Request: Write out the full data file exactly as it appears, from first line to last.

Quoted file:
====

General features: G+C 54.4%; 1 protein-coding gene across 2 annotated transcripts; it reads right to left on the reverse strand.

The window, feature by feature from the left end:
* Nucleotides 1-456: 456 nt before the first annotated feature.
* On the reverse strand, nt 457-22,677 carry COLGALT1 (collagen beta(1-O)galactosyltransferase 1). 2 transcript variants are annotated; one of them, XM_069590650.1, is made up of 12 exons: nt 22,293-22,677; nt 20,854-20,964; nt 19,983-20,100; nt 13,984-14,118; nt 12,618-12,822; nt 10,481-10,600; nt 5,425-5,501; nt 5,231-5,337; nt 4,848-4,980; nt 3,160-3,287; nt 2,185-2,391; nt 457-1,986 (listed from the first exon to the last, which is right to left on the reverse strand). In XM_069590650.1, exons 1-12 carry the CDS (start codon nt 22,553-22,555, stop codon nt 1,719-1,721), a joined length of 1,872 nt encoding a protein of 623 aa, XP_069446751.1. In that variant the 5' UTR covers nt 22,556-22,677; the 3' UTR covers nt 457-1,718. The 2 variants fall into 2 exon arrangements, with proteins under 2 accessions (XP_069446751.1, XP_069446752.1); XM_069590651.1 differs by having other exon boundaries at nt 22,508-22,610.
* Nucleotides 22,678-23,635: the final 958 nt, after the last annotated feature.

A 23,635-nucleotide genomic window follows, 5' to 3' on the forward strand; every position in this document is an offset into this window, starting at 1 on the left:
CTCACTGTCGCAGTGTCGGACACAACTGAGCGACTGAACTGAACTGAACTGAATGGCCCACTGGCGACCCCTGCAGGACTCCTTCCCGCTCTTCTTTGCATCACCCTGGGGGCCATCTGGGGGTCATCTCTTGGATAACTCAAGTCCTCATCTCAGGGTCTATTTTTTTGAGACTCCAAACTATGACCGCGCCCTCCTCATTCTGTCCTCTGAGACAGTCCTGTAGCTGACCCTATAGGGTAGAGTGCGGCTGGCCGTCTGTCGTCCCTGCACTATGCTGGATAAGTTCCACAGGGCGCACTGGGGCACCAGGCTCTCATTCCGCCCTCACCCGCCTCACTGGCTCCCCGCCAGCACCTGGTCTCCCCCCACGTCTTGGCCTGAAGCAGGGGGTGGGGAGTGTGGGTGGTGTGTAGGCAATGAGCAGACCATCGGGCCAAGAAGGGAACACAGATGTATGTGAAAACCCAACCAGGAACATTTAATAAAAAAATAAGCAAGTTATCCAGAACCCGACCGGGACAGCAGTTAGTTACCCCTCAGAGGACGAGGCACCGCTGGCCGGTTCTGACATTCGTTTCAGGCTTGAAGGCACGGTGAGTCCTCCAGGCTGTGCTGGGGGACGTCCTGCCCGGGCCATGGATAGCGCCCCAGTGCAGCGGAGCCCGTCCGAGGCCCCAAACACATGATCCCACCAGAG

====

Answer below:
General features: G+C 54.4%; 1 protein-coding gene across 2 annotated transcripts; it reads right to left on the reverse strand.

The window, feature by feature from the left end:
* Nucleotides 1-456: 456 nt before the first annotated feature.
* On the reverse strand, nt 457-22,677 carry COLGALT1 (collagen beta(1-O)galactosyltransferase 1). 2 transcript variants are annotated; one of them, XM_069590650.1, is made up of 12 exons: nt 22,293-22,677; nt 20,854-20,964; nt 19,983-20,100; nt 13,984-14,118; nt 12,618-12,822; nt 10,481-10,600; nt 5,425-5,501; nt 5,231-5,337; nt 4,848-4,980; nt 3,160-3,287; nt 2,185-2,391; nt 457-1,986 (listed from the first exon to the last, which is right to left on the reverse strand). In XM_069590650.1, exons 1-12 carry the CDS (start codon nt 22,553-22,555, stop codon nt 1,719-1,721), a joined length of 1,872 nt encoding a protein of 623 aa, XP_069446751.1. In that variant the 5' UTR covers nt 22,556-22,677; the 3' UTR covers nt 457-1,718. The 2 variants fall into 2 exon arrangements, with proteins under 2 accessions (XP_069446751.1, XP_069446752.1); XM_069590651.1 differs by having other exon boundaries at nt 22,508-22,610.
* Nucleotides 22,678-23,635: the final 958 nt, after the last annotated feature.

A 23,635-nucleotide genomic window follows, 5' to 3' on the forward strand; every position in this document is an offset into this window, starting at 1 on the left:
CTCACTGTCGCAGTGTCGGACACAACTGAGCGACTGAACTGAACTGAACTGAATGGCCCACTGGCGACCCCTGCAGGACTCCTTCCCGCTCTTCTTTGCATCACCCTGGGGGCCATCTGGGGGTCATCTCTTGGATAACTCAAGTCCTCATCTCAGGGTCTATTTTTTTGAGACTCCAAACTATGACCGCGCCCTCCTCATTCTGTCCTCTGAGACAGTCCTGTAGCTGACCCTATAGGGTAGAGTGCGGCTGGCCGTCTGTCGTCCCTGCACTATGCTGGATAAGTTCCACAGGGCGCACTGGGGCACCAGGCTCTCATTCCGCCCTCACCCGCCTCACTGGCTCCCCGCCAGCACCTGGTCTCCCCCCACGTCTTGGCCTGAAGCAGGGGGTGGGGAGTGTGGGTGGTGTGTAGGCAATGAGCAGACCATCGGGCCAAGAAGGGAACACAGATGTATGTGAAAACCCAACCAGGAACATTTAATAAAAAAATAAGCAAGTTATCCAGAACCCGACCGGGACAGCAGTTAGTTACCCCTCAGAGGACGAGGCACCGCTGGCCGGTTCTGACATTCGTTTCAGGCTTGAAGGCACGGTGAGTCCTCCAGGCTGTGCTGGGGGACGTCCTGCCCGGGCCATGGATAGCGCCCCAGTGCAGCGGAGCCCGTCCGAGGCCCCAAACACATGATCCCACCAGAG